The tugging grew stronger. Tommy heaved himself up, feeling his jeans harden as the creek water dried. Limping – he had twisted his ankle and hurt his knee in the fall – Tommy pushed forward, hobbling towards the maze.
The entrance was a dark mouth. Branches hung down to make sharp teeth, the leaves pressed together to make a mouth. The stars were the only light, the moon nothing more than a thin slice of yellow hidden behind dark clouds.
The wind picked up, making Tommy shiver as it rustled his damp clothes.
His vision was going blurry again, the constant pain in his temple getting stronger and stronger. The tugging was painful, competing with something else inside Tommy that wanted him to go anywhere but into the maze. His palm tingled, the bandages itching like crazy, and in his irritation, Tommy unwound them. The cut had scarred over again, a silver upraised eye in the middle of his palm.
Free from its bonds, a cold burn exploded from the scar. Tommy screamed as his head imploded. A humming started in his ears and he stumbled forward, his sore knee going out beneath him. Dazed and scared, Tommy fell through the door.
He fell like Alice through the rabbit hole.
The air whistled in his ears, the wind pushed his hair of his face. He spread his arms and legs out like he had seen skydivers do on the telly. The air continued to whip at his face.
Tommy looked around quickly. Nothing. Darkness, darkness and more darkness. It was lit only by strange balls of multi-coloured glowing fire. They looked like little burning stars. He reached out, catching one in his hand, and felt no burn. He grabbed it fully, bringing it back into his body and cupping it between his hands.
He continued falling.
He had lost track of how long he had been falling for – hours? A day? Days? It felt like an eternity. Wind whistled in his ears. The air grew hotter and dryer, like what he imagined plummeting through a volcano might be like. The little stars disappeared momentarily, before a blue-tinged light illuminated the entire space around him.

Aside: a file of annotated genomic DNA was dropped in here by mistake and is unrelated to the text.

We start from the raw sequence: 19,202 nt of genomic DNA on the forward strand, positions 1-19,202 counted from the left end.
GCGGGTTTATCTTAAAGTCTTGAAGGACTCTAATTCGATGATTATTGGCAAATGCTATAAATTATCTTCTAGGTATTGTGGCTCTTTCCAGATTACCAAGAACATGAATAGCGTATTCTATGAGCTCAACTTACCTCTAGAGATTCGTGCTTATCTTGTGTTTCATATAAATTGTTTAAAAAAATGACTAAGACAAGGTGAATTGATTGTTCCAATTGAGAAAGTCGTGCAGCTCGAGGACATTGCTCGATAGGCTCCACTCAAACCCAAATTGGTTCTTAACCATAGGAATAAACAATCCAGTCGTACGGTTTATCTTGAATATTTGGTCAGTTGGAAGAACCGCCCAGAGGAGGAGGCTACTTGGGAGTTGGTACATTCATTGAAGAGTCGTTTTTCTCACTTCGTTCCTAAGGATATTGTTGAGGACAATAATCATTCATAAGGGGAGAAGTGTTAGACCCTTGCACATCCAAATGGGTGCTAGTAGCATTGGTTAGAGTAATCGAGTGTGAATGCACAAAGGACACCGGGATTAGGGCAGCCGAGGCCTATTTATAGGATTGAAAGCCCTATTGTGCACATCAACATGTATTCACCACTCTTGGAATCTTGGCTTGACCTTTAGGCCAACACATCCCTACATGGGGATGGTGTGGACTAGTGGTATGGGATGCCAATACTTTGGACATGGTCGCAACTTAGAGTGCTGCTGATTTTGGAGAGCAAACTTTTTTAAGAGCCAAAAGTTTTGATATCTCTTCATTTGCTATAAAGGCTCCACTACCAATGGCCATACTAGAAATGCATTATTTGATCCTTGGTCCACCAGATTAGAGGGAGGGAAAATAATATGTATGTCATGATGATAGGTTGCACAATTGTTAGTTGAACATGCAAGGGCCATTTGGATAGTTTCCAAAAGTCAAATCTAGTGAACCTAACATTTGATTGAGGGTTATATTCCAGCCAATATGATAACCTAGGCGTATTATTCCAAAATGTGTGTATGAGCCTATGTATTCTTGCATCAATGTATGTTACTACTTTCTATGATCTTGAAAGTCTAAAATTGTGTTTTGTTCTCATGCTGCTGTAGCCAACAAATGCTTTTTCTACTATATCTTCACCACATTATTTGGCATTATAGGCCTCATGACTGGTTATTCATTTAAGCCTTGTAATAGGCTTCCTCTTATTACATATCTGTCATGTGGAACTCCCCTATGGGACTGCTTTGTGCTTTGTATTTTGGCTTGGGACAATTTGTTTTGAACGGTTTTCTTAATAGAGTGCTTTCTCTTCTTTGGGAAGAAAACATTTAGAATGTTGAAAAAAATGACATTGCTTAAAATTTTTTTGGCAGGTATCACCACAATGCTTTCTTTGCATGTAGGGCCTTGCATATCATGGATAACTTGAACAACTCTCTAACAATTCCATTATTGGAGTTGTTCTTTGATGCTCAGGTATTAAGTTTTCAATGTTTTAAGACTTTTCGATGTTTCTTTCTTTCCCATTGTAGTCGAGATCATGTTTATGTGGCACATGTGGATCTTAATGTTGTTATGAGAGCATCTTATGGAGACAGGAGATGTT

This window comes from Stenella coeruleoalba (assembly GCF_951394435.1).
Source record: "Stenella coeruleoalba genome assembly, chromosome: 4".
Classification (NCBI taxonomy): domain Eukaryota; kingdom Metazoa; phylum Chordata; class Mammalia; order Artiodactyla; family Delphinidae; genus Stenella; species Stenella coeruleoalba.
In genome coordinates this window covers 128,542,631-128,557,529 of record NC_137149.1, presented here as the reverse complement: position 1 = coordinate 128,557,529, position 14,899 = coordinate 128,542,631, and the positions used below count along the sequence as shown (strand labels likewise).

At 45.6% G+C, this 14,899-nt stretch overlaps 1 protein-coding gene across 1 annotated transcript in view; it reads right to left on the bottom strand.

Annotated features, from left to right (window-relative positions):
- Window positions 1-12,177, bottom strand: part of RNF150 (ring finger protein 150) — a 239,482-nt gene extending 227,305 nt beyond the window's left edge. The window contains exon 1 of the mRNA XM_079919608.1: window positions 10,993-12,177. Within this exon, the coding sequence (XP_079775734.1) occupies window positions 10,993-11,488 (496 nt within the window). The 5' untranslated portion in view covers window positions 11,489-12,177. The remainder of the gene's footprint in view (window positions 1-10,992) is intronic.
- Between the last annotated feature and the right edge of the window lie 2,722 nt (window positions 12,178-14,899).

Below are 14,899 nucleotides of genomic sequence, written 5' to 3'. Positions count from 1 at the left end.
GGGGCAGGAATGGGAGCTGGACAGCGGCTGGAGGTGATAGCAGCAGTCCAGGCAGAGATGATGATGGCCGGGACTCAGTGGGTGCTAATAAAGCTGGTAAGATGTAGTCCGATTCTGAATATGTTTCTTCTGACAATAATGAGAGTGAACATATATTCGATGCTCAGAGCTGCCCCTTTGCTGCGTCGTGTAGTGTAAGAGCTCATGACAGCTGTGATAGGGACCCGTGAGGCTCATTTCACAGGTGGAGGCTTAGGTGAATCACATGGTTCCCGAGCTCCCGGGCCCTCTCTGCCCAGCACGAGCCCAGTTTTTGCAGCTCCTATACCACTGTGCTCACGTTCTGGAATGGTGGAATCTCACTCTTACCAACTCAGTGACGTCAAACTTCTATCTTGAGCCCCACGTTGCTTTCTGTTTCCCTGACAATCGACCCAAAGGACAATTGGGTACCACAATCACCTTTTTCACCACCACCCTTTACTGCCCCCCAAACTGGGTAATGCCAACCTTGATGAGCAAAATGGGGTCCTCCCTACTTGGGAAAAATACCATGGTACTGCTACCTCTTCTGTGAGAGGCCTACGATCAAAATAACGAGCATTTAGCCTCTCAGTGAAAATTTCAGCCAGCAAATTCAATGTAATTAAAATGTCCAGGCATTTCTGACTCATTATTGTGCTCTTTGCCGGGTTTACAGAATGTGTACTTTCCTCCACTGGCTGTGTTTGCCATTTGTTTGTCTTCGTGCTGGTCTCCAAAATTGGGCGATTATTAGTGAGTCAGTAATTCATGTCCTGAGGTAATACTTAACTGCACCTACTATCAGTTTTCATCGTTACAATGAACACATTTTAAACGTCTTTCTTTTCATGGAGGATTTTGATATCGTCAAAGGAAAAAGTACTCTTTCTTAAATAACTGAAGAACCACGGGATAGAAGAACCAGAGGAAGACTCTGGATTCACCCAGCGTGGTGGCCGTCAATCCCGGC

It was massive. He couldn’t see a beginning or ending, a wall or any side.
When the blue light finally ended, there was nothing. Just dark. Dark that stretched on and on and on.
Tommy looked down and the shout that ripped through his throat was lost to the roaring of the air in his ears as the wind took his breath away. Something was directly below him. And another sat on the edge of the dark and eerie blue to his right. He stretched his eyes further, in the other direction, and saw a spot he was certain was another of the shapes.
The one below him was closer now, and he realised that it was a single solitary tower
It was upon him in one moment. Tommy was falling alongside it in the next. He could see his reflection in its pale, transcalent surface. Glass, but not any glass Tommy had ever seen before. As he stared, his reflection rippled. The glass wasn’t reflecting him and the emptiness anymore. He could see water – lots and lots of water.
…boiling, spitting, and hissing, raging. Ash rained down from the sky the colour of fresh blood, from clouds of absolute black. Blue lightning flickers. An endless blanket of smoke smothers the earth, choking the green out. A glittering, magnificent city of glass and gold crumbles, falling to pieces and disintegrating in acidic air...
… a beautiful garden of jewels. Emerald coloured grass, glass flowers made of every precious stone imaginable, fashioned and blown with such a lifelike artistry that they are alive and growing. A garden turned into a battlefield. Arrows flew like autumn leaves, spears were shattering, shields breaking, steel clashed against steel, sword met sword…
… people. People as beautiful as carved statues with flawless skin, and people of every shape and size. Monsters and creatures. Claws dripping red, the stench of burning. Skeletons and revenants fighting, dying, over and over again. A man cries red tears...
… coming back to life and bowing to a boy. A girl holds a flag – the colour of night with a single silver apple tree – in front of a crowd of chimaera. A boy is born from a river of lava, covered in flames and smiling. A warrior cradles the body of a man to his chest, crying, his tears mingling with the muck on his sword. A girl falls into mist, her eyes pure white. Two men fight atop a crumbling palace of crystal – one with wings of pitch and ruby, the other with wings of pearl and gold…
Tommy ripped his eyes away, feeling himself tear in two. He wanted to scream, but couldn’t make any noise.
Tommy was falling again. The tower was still beside him and he could feel it calling to him, whispering in his mind.
He shut his eye tightly, squeezing, refusing to look or hear.
The call turned into a cry; the cry into a scream. He didn’t open his eyes again.